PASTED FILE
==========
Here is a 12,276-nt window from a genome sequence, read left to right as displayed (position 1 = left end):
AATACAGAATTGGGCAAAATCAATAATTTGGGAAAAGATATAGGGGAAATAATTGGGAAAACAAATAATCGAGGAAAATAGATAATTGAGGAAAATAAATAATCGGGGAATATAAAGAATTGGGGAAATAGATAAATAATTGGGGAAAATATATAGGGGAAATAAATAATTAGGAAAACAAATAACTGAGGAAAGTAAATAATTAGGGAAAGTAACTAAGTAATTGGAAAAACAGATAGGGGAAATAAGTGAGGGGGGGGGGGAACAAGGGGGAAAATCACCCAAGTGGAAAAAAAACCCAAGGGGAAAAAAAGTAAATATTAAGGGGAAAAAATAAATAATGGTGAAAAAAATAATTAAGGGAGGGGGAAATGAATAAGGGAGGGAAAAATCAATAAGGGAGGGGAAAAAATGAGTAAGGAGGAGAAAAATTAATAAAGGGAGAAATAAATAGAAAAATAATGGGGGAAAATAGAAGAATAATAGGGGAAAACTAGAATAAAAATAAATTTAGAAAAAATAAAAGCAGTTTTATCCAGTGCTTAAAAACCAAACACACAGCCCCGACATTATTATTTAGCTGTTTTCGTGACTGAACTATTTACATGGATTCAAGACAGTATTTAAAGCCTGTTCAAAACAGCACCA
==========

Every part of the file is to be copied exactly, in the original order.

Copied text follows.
Here is a 12,276-nt window from a genome sequence, read left to right as displayed (position 1 = left end):
AATACAGAATTGGGCAAAATCAATAATTTGGGAAAAGATATAGGGGAAATAATTGGGAAAACAAATAATCGAGGAAAATAGATAATTGAGGAAAATAAATAATCGGGGAATATAAAGAATTGGGGAAATAGATAAATAATTGGGGAAAATATATAGGGGAAATAAATAATTAGGAAAACAAATAACTGAGGAAAGTAAATAATTAGGGAAAGTAACTAAGTAATTGGAAAAACAGATAGGGGAAATAAGTGAGGGGGGGGGGGAACAAGGGGGAAAATCACCCAAGTGGAAAAAAAACCCAAGGGGAAAAAAAGTAAATATTAAGGGGAAAAAATAAATAATGGTGAAAAAAATAATTAAGGGAGGGGGAAATGAATAAGGGAGGGAAAAATCAATAAGGGAGGGGAAAAAATGAGTAAGGAGGAGAAAAATTAATAAAGGGAGAAATAAATAGAAAAATAATGGGGGAAAATAGAAGAATAATAGGGGAAAACTAGAATAAAAATAAATTTAGAAAAAATAAAAGCAGTTTTATCCAGTGCTTAAAAACCAAACACACAGCCCCGACATTATTATTTAGCTGTTTTCGTGACTGAACTATTTACATGGATTCAAGACAGTATTTAAAGCCTGTTCAAAACAGCACCA